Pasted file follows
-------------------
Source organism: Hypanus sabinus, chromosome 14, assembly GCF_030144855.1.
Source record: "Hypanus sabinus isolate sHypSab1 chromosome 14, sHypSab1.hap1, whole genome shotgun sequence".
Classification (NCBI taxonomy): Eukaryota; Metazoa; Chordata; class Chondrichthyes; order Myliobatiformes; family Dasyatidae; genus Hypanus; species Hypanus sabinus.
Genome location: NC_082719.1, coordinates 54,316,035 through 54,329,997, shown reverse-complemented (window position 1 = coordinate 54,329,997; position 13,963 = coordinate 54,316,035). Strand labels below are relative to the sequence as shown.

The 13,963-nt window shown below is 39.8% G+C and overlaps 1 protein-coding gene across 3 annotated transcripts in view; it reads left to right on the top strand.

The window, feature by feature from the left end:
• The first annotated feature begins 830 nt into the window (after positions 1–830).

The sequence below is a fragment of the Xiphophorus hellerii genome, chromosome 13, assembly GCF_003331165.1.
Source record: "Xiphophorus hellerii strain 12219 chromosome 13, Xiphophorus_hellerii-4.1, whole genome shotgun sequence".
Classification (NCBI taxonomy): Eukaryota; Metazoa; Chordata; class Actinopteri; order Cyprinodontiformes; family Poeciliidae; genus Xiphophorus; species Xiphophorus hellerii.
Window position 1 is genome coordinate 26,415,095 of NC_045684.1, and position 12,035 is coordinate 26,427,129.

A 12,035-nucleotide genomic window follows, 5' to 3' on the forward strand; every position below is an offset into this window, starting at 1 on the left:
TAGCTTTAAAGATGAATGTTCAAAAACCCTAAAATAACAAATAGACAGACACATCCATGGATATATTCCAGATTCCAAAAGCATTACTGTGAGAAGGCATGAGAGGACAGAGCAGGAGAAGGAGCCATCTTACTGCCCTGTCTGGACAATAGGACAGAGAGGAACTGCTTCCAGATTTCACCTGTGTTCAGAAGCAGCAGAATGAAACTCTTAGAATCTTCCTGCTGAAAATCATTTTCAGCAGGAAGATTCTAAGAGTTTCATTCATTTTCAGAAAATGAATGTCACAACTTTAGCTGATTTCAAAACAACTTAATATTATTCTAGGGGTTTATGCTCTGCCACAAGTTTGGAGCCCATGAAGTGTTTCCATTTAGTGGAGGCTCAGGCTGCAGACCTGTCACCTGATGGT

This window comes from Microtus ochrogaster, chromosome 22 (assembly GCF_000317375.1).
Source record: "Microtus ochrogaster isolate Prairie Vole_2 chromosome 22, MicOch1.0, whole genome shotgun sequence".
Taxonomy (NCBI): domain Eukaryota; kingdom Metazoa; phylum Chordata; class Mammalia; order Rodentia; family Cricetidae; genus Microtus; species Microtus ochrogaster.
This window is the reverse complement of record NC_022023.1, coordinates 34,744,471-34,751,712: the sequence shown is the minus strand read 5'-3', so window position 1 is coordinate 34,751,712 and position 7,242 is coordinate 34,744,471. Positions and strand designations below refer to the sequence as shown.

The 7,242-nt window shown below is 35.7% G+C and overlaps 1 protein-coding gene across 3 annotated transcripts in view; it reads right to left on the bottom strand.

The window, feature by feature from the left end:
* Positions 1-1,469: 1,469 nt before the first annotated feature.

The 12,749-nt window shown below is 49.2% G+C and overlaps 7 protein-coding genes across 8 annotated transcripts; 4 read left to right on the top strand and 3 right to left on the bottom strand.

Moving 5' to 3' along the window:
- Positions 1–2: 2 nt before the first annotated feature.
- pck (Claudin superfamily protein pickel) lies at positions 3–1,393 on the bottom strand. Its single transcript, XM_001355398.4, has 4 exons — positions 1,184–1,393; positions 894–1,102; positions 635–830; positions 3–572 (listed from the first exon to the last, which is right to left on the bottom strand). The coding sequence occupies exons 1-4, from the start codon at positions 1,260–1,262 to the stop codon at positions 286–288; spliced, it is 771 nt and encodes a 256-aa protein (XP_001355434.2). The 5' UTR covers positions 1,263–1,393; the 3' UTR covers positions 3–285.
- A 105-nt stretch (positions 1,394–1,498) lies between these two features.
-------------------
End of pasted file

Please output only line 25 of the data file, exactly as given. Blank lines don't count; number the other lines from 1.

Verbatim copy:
- A 105-nt stretch (positions 1,394–1,498) lies between these two features.